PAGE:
Guarding our investment

Protective plant blanket.

What the "heck" is that?  "The heck" is a product called Seed Guard.  It is a cover or a turf blanket that manipulates the "local environment" underneath offering protection against the dessication effects of drying winds and provides cooling shade that keeps temperatures more uniform both day and night.  It also minimizes moisture loss as a result favoring seed germination and establishment.

Probably the greatest benefit of the blanket is that it keeps both men and machine away.  Golfers walk around it and mowers can't mow it.  Sweet.  You can both chip and put over it.  (It probably is less bumpy than trying the same over thin turf.)

The blankets will be moved once a week for inspection and to mow the turf below.  It will be several weeks before the blankets are lifted any where from two to six weeks.  That is a best guess on my part as my only experience with them are in the spring of the year when temperatures are a lot colder.  They will be lifted when I feel the young turf is capable of withstanding traffic.

I did take air temperature readings and as a precaution made a chemical application to prevent Pythium formation when I found the surface temperature 20 degrees above air temperature.

It has been only one week past aerification and I'm detecting the emergence of seedlings in aerification holes.  Now we need the weather to cooperate and this plant to establish itself and grow spreading out and filling in all weakened areas.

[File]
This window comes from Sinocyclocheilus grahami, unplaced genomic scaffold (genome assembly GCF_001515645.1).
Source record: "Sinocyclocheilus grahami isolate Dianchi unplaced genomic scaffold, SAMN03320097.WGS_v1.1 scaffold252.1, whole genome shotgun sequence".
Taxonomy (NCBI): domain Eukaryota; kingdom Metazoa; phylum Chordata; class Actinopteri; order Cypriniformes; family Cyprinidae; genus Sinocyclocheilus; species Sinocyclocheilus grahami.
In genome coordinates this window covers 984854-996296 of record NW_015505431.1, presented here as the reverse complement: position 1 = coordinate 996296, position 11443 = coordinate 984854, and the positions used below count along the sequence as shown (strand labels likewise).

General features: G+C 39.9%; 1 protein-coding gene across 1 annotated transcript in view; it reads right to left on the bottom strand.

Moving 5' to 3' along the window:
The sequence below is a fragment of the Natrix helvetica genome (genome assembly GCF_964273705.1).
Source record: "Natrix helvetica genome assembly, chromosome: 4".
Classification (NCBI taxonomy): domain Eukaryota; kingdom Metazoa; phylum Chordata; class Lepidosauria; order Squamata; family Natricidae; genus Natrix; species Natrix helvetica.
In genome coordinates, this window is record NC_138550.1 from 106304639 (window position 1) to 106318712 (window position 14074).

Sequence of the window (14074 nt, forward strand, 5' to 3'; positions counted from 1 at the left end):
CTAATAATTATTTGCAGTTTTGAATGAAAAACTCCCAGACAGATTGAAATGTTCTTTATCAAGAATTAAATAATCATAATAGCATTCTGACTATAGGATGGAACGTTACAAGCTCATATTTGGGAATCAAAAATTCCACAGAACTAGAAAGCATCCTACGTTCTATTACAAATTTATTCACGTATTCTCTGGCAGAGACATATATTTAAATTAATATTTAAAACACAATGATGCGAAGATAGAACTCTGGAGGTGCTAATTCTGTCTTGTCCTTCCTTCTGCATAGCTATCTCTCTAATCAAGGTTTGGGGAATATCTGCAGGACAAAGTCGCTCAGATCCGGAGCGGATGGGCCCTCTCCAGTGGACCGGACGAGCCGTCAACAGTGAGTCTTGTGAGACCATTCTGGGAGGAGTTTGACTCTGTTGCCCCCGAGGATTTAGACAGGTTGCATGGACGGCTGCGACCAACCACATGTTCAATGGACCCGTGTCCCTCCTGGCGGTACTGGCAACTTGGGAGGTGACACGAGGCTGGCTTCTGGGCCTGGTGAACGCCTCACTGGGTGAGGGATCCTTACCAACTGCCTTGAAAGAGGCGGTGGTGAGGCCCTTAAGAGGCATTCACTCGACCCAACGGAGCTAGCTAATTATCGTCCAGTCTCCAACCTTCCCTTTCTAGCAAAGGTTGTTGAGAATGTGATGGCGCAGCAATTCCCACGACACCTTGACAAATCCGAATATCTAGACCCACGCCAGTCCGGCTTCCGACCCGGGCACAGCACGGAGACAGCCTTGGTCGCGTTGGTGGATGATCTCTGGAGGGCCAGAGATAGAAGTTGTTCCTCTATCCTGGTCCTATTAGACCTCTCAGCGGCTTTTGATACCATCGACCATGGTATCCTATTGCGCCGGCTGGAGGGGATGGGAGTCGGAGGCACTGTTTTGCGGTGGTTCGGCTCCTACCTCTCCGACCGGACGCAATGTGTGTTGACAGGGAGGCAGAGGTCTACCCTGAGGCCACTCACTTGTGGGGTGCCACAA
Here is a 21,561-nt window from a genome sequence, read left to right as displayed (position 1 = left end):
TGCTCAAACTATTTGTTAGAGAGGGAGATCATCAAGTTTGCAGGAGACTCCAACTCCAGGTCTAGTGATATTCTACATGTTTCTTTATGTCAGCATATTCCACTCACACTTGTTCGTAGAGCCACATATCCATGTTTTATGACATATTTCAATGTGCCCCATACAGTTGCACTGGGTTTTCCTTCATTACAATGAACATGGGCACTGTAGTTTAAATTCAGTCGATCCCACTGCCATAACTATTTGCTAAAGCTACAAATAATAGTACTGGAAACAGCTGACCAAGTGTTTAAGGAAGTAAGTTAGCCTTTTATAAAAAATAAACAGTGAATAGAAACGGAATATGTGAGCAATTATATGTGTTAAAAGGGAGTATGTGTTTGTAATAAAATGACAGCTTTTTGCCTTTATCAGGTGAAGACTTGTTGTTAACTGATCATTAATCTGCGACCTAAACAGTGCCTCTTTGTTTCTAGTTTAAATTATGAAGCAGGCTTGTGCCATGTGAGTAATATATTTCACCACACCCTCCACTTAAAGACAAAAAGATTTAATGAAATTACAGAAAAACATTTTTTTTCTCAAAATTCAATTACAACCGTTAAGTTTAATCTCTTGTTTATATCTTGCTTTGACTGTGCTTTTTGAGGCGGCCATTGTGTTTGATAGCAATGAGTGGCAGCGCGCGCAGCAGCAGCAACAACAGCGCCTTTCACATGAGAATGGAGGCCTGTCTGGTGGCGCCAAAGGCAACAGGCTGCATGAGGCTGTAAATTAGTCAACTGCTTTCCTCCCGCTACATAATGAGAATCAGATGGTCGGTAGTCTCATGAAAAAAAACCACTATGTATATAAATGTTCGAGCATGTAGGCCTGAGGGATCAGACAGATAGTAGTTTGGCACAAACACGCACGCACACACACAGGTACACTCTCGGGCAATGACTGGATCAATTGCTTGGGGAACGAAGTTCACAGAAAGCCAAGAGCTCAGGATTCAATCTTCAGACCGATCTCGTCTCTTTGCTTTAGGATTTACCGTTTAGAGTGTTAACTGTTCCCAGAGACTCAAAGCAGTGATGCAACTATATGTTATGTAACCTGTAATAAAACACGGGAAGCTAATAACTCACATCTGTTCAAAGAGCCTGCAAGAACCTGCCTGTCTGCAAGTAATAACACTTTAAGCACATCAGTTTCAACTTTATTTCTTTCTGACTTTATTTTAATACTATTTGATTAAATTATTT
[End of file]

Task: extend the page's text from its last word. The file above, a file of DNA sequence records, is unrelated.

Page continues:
The seeded "ulcers" should be thought of as the same as a new greens construction.  In the "grow in" phase of a new golf course under construction or renovation a green seeded in August is seldom ready for play until June of next year.  Heeling takes time.

Monday, August 15, 2011

Aerification Update: We're done-almost?

I wanted to let you know that we completed greens aerification on Friday in a light rain by noon.  The weatherman predicted showers and thunder storms to arrive after 3 PM.  He only missed by six hours!  We anticipated less than ideal cleanup conditions and modified our means to clean the cores from the final three greens completed.  So for now, that will explain the darker "soiled" appearance of those greens.  Rain will wash away the discoloration.  (As I write this, the all day rains predicted for Saturday doesn't look promising.  Nice job weatherman!)

Also I was asked an excellent question by a member that I would like to respond to.  The question was "if we closed one nine for a day could we have completed our task sooner?  My answer was yes and no and I'll explain.